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Geert Vanden Wijngaert, Associated Press
NATO Secretary General Jens Stoltenberg addresses the media after a North Atlantic Council Meeting at NATO headquarters in Brussels on Tuesday July 28, 2015. For just the fifth time in its 66-year history, NATO ambassadors met in emergency session Tuesday to gauge the threat the Islamic State extremist group poses to Turkey, and the debated actions Turkish authorities are taking in response.

BRUSSELS — NATO allies agreed Friday on a package of measures to help strengthen Iraqi security and defense forces, including in the fields of military training, demining and countering improvised explosive devices.

NATO Secretary-General Jens Stoltenberg said the aid program, approved by the alliance's 28 member nations, is designed to help Iraq by providing support in areas where NATO "is best placed to add value."

Independent analysts said beefing up Iraqi defense capabilities would also contribute to stabilizing the southern border of Turkey, a NATO member, and boost the military campaign being waged by a U.S.-led coalition to defeat the Islamic State group.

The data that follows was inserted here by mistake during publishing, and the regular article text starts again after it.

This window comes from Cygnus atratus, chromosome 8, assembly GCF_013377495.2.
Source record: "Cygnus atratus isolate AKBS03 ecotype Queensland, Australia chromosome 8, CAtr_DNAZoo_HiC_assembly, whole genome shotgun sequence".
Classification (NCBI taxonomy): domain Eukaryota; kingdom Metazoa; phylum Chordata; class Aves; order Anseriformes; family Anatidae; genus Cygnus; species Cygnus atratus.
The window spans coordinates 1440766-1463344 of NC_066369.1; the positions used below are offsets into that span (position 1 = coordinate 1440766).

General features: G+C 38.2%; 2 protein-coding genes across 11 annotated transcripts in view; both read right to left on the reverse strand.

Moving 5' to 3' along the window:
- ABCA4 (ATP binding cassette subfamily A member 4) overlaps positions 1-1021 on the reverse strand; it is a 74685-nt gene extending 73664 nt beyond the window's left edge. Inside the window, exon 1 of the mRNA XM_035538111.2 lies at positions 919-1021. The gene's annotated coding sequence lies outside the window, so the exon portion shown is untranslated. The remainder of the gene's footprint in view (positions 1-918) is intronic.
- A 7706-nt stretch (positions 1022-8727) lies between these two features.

On Tuesday, NATO ambassadors held an emergency meeting at Turkey's request on the threat posed by IS and the countermeasures Turkey has been taking in response. Bruno Lete, senior program officer for foreign and security policy at the German Marshall Fund, a Brussels think tank, said the meeting "encouraged NATO to think more seriously about its strategy south" toward IS and other radical Muslim groups active in Iraq, Syria and much of North Africa.

Until then, Lete said, NATO strategy sessions mostly focused on the perceived threat to the east: Russia.

In a statement, Stoltenberg said the new Iraqi assistance program had been developed at Iraq's request, and in close consultation with Iraqi authorities. He said NATO plans to help Iraq in seven priority areas, including advising on security sector reforms, disposal of explosive ordnance, civil military planning, cyberdefense, military medicine and civil emergency planning.

Last September, at a summit meeting in Wales, President Obama and other NATO leaders pledged publicly to "revitalize our effort to help Iraq build more effective security forces."

Stoltenberg said NATO and Iraqi experts will work out details of future training programs, which will be held in Turkey and Jordan. The NATO support package, Stoltenberg said, is designed to complement what is already being done by the U.S.-led coalition against IS, as well as actions by individual NATO allies, the European Union and the UN.